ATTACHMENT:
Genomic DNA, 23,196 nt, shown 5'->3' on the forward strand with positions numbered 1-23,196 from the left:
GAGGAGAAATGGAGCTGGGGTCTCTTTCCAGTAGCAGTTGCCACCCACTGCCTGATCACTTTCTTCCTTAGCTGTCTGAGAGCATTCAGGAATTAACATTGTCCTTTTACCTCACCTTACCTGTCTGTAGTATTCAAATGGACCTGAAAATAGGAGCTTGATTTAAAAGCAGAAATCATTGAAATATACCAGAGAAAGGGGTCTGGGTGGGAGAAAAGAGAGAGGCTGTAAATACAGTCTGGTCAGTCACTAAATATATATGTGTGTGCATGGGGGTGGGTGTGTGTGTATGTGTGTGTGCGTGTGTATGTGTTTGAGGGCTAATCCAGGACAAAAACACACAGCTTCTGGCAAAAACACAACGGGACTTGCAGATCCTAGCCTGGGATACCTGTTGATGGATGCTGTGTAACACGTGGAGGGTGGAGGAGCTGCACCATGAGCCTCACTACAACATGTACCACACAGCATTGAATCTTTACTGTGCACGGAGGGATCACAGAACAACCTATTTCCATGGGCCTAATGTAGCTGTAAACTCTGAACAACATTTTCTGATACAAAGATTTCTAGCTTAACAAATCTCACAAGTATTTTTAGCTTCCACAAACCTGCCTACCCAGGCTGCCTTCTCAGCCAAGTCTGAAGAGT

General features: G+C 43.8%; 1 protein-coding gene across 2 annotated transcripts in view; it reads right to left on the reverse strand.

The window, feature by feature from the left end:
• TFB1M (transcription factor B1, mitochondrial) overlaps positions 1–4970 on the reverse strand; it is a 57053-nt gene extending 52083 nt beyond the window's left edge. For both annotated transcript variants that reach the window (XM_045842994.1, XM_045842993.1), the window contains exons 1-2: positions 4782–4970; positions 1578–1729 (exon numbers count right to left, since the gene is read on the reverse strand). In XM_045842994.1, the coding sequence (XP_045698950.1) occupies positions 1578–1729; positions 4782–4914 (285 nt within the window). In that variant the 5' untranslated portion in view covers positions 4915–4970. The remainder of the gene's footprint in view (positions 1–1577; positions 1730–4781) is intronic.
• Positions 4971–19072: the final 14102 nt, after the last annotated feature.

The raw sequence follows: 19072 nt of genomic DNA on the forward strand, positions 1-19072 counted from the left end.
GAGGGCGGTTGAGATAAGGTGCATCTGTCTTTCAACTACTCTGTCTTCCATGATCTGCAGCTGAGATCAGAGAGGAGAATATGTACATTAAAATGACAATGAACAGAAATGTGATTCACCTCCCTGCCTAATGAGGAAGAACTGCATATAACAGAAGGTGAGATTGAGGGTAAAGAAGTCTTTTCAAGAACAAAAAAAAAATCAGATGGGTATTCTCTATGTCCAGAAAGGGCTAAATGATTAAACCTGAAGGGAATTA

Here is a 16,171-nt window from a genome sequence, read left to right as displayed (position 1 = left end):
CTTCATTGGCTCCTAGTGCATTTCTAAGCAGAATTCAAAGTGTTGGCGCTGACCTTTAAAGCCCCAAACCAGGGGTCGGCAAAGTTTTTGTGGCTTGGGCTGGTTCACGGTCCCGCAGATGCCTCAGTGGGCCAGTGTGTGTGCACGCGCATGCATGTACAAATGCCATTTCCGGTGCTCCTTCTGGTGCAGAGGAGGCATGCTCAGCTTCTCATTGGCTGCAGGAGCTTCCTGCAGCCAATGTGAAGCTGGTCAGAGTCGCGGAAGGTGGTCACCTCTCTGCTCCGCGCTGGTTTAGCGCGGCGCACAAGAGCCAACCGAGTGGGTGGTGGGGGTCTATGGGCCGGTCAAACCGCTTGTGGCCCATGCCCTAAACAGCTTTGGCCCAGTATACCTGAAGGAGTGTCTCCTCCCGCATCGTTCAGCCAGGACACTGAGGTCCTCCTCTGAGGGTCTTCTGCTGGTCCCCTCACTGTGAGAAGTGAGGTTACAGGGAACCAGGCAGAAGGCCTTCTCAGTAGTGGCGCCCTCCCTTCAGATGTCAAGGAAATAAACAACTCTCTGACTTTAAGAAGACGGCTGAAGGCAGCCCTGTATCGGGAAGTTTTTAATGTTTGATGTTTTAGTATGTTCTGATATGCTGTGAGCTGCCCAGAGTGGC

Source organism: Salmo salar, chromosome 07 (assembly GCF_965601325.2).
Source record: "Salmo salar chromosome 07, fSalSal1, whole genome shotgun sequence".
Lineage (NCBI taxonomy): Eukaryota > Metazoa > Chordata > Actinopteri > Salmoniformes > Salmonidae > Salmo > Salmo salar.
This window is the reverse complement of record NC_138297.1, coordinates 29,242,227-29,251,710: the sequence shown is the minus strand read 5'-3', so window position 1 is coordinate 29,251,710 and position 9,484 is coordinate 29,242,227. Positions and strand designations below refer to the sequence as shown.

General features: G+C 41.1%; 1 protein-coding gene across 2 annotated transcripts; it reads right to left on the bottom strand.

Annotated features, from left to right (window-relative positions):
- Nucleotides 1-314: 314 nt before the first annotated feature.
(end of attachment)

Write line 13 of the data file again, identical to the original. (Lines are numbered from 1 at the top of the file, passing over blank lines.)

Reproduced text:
Lineage (NCBI taxonomy): Eukaryota > Metazoa > Chordata > Actinopteri > Salmoniformes > Salmonidae > Salmo > Salmo salar.